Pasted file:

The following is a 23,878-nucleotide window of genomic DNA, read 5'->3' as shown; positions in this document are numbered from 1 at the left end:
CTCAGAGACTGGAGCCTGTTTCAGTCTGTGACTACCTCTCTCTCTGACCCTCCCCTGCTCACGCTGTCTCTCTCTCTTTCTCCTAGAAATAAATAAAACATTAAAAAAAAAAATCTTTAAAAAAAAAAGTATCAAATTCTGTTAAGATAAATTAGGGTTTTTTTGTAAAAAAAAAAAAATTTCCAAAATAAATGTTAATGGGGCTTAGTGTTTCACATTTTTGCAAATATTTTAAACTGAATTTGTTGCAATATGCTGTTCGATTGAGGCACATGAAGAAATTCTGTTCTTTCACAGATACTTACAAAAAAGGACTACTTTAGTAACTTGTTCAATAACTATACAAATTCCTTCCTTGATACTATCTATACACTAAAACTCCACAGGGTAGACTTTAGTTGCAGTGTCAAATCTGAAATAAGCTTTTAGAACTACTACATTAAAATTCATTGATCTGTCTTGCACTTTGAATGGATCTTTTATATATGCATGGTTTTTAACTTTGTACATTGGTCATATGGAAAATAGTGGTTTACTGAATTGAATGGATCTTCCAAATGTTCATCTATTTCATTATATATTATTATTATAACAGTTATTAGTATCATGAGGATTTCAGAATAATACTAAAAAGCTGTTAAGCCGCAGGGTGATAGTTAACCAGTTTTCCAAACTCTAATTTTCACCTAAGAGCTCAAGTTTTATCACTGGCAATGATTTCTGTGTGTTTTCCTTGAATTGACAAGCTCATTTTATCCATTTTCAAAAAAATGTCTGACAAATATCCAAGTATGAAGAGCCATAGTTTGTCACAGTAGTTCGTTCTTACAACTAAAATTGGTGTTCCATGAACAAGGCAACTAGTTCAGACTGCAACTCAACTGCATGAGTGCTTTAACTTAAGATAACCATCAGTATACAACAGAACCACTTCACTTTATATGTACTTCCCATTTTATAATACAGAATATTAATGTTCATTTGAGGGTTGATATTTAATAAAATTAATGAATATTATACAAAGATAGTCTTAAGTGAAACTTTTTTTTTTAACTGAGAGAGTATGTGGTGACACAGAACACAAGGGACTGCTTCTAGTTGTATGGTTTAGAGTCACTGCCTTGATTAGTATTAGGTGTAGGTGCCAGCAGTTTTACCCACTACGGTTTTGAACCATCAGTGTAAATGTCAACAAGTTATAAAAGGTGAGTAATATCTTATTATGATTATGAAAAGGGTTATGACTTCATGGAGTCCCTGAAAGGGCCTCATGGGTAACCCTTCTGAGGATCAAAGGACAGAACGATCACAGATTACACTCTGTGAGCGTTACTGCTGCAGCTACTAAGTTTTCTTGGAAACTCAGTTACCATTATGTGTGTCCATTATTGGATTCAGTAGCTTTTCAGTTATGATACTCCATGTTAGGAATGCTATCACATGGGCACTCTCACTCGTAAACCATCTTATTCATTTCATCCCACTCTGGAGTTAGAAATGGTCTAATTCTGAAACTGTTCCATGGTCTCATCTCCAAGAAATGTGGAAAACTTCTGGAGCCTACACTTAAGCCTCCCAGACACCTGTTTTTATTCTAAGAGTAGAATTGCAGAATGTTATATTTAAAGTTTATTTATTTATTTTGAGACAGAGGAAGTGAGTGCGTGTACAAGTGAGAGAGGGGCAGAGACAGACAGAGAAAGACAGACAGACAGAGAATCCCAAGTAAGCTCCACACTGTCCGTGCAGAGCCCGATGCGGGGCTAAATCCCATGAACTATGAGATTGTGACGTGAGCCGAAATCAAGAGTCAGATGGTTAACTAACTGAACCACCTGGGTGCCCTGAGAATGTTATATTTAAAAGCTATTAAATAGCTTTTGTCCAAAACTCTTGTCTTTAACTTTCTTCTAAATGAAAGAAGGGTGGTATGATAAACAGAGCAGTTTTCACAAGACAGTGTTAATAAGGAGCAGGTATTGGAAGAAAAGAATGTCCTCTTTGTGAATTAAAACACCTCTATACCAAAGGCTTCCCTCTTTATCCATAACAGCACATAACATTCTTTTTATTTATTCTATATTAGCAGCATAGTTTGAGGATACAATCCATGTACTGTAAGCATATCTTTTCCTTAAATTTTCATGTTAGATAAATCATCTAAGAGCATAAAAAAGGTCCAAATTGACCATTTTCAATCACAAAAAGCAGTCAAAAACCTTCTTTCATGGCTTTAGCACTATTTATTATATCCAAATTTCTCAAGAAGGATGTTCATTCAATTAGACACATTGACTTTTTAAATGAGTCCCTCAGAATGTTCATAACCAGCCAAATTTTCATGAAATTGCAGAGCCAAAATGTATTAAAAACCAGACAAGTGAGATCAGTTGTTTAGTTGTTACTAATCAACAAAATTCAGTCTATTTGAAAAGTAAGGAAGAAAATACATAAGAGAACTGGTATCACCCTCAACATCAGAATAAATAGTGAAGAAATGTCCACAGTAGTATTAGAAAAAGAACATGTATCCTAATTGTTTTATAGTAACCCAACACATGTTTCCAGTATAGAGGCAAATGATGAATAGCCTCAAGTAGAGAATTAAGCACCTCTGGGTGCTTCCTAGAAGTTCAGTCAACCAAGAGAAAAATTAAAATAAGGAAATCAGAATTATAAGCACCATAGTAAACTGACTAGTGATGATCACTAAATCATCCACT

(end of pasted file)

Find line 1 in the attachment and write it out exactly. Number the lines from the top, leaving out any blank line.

The following is a 23,878-nucleotide window of genomic DNA, read 5'->3' as shown; positions in this document are numbered from 1 at the left end: